Baptists jailed for raising a riot

Tim McGirk in New Delhi reports on the problems facing US missionaries who fell foul of suspicious Indian officials

When they set out for eastern India, the Baptist missionaries from the Gospel of Unreached Millions had not counted on India's bureaucracy or the Orissa tribe's fierce temperament. So instead of converting some of the 600,000 tribespeople to Christianity through a "magic cure" faith-healing session, one Singaporean and nine American evangelists found themselves roughed up, tossed into a one-room jail, and accused of fomenting a riot and trying to murder policemen.

Indian officials usually take a dim view of foreign missionaries. Intelligence agencies have accused some evangelical groups of stirring up revolt among the Naga and the Bodo tribes in the north-eastern states, while church authorities in New Delhi contend that increasing numbers of foreign clergy are being asked to leave India when their visas run out.

At their Texas headquarters, the members of the Gospel of Unreached Millions had been briefed on the idiosyncrasies of the Orissa tribespeople: the women wore beads, tattoos and little else, while some men carried axes and spent most of the day drunk on a smelly palm brew. So when the missionaries announced their plans to stage a faith-healing jamboree in the market town of Badapada, in southern Orissa, on 29 March, the authorities refused on the grounds that they would "attempt to convert tribals to Christianity". But the evangelists apparently thought the Lord wanted them to go ahead with the gospel-spreading, anyway.

As thousands of tribespeople, most of whom worship spirits, sacred trees and fetishes, gathered in curiosity at a Baptist camp, police tried to chase them off. The angry Orissa people fought back, pelting the police and many spectators with stones. Seven policemen and more than 100 others were hurt in the barrage. The 10 foreign missionaries were arrested along with 13 local Baptist organisers.

An American consul flew down from Calcutta on Tuesday evening and secured their release under the condition that the foreigners paid 100,000 rupees (£2,000) bail, extremely high for India. Their passports were seized to stop them leaving India until a court hearing in 30 days. The charge of attempted murder was dropped.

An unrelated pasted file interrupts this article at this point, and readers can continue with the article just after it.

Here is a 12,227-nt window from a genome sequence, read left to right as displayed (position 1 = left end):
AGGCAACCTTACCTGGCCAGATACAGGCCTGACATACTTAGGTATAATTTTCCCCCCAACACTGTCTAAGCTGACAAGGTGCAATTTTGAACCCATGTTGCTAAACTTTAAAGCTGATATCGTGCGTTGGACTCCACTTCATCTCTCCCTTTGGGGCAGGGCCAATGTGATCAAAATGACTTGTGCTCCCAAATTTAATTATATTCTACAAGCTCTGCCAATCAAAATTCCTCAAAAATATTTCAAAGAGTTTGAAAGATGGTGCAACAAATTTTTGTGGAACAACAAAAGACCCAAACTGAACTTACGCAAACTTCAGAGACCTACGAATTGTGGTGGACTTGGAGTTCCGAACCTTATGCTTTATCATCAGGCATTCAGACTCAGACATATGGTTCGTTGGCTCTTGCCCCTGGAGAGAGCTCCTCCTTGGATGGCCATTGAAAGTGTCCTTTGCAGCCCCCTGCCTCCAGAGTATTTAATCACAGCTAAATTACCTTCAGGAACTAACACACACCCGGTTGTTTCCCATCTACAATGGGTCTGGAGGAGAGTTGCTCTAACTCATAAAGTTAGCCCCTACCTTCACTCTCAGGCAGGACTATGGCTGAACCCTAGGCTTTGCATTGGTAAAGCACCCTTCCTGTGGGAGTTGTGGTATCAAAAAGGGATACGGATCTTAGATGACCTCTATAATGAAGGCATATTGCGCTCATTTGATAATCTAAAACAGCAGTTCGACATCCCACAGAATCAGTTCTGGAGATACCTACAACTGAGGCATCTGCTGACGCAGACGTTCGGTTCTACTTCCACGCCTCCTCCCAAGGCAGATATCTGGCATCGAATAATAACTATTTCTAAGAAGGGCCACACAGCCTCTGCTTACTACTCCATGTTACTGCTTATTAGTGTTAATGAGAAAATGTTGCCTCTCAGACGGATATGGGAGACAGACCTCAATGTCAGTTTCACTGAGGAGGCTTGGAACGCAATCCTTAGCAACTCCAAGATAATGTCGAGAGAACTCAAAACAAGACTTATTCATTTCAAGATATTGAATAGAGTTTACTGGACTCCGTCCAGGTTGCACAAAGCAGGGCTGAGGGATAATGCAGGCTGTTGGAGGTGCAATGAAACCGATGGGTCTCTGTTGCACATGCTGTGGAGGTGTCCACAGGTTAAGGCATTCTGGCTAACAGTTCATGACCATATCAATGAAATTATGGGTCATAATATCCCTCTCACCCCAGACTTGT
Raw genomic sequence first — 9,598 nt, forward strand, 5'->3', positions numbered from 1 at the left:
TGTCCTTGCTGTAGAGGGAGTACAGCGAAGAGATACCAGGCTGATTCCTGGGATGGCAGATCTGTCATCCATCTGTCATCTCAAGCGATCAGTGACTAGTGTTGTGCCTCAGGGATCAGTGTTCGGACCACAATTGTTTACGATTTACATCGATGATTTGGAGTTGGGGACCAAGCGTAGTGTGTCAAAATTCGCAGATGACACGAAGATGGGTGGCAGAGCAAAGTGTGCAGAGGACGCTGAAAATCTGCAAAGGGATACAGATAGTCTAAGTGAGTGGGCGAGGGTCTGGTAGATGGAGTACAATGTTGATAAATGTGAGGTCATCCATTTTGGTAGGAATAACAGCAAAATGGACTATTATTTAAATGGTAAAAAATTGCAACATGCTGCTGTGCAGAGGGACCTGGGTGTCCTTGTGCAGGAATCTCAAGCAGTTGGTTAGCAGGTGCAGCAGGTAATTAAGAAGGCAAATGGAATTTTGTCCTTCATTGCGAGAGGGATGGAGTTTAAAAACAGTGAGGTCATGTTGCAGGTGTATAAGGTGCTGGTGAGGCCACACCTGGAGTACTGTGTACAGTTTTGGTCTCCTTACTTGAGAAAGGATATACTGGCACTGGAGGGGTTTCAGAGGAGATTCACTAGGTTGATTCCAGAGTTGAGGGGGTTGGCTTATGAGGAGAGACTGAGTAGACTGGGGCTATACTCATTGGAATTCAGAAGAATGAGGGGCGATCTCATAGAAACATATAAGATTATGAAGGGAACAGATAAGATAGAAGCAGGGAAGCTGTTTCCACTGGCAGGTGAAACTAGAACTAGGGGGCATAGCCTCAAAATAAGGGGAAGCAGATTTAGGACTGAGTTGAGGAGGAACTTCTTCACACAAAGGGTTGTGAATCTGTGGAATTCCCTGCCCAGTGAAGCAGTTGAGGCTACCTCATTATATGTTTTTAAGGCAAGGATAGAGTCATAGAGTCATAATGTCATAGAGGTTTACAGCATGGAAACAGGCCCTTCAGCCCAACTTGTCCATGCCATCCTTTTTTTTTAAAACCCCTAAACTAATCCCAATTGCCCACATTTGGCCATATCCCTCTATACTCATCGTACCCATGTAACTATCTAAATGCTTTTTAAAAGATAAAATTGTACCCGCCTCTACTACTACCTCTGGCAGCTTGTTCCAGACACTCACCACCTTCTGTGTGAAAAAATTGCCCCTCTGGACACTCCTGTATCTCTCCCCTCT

"These evangelists have realised that faith-healing really clicks with the tribals and with the Untouchables,'' said Arun Shourie, a prominent journalist who has written on Christian missionaries in India. ``The only problem is that once the emotion of the initial conversion fades, then the tribals tend to drift back to their old practices.''

A wave of Hindu revivalism now sweeping India has focused new opposition to Christian missions in the country. Five nuns at a convent near New Delhi were attacked on Sunday evening, when intruders broke into their dormitory and beat them with clubs. "Burglary is not the motive,'' said Father Xavier Vadakkekara. ``The sisters do not have any valuables. So it is for something else."

Some press reports suggested that the convent attack was meant to scare the nuns into stopping their missionary work. Although only 2.6 per cent of India's 870 million people are Christians, many middle-class Hindu families send their children to Christian schools and their sick to Christian hospitals.

Often, foreign missionaries in India are suspected of being spies. This distrust dates back to the British Raj. As Mr Shourie explained, "During the 19th and 20th centuries, the Christian missionaries were an arm of British rule." The suspicion lingers.

Since independence in 1947, however, the British are being elbowed out increasingly by American evangelists. According to a directory of American church groups, US missionaries now sponsor more than 3,000 societies in India, up from only 420 in 1973. Many of these are in Orissa and the north-eastern states where Hinduism did not spread into the jungle hills. Untouchable Hindus sometimes convert to Christianity to escape caste persecution.

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